Food & Agriculture

Pesticide Action Network's blog
By Pesticide Action Network,

On the 20th anniversary of the Organic Foods Production Act, organic farmers joined Micheal Sligh of Rural Advancement Foundation International (RAFI-USA) in testifying before the Senate Agriculture Committee. Sligh, representing the National Organic Coalition (NOC) and founding Chair of the National Organic Standards Board, explained, "We are seizing the moment of commemorating two decades of certified organic food and farming in America to publicly acknowledge the many environmental and health benefits and to call for more government funding and participation in increasing the amount of organic food produced and consumed in the U.S."

Marcia Ishii-Eiteman's blog
By Marcia Ishii-Eiteman,

I'm just back from a week in Rio de Janeiro strategizing on the future of food with an amazing group of activists from Brazil, South Africa, India, the Philippines and Germany. The event was organized by PAN partner AS-PTA, Brazil’s lead NGO campaigning against agricultural GMOs (genetically modified organisms) and promoting agroecology as the better way forward. As an agroecologist myself, I was thrilled to be invited.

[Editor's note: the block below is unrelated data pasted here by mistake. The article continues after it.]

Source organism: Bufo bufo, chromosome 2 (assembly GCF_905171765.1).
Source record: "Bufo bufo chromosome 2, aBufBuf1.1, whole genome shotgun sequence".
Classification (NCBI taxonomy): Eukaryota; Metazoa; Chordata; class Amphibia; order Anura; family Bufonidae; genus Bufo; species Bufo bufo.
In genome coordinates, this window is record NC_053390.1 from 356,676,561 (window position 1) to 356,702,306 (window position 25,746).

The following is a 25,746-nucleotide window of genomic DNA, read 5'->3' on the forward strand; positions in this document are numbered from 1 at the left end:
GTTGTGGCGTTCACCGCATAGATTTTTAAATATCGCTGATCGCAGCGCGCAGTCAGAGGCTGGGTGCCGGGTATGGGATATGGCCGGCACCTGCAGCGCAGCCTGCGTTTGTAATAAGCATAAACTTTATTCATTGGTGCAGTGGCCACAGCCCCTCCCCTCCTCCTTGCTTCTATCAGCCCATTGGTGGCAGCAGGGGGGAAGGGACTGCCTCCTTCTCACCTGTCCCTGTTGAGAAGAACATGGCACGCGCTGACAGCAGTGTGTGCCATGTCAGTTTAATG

While in Rio, I was inspired by stories of courage, persistence and deep commitment. I talked with mothers and fathers, farmers, ecologists, agronomists, community organizers, health experts and human rights lawyers. Like many of us in the U.S., they are seeking to build healthy, safe, fair and sustainable food systems at home, and want more than anything to leave a healthy legacy for their children and for future generations.

Lindsey Schneider
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Led by Zambia and India, more and more countries in the Global South are spurning genetically modified (GM) food aid, and questioning the wisdom of a corporate-controlled food system. Even when facing widespread famine, Zambia refused genetically contaminated food aid from the U.S., after a review by its scientists showed insufficient evidence to demonstrate the safety of GM foods.

Lindsey Schneider
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Each year, more than 200 million pounds of pesticides are used in California. They are applied in schools, in and around our homes, on roadsides, and on farmland. Picked up by winds and water, these chemicals spread to nearly every corner of the state and are commonly found in the food we eat, the water we drink, and the air we breathe.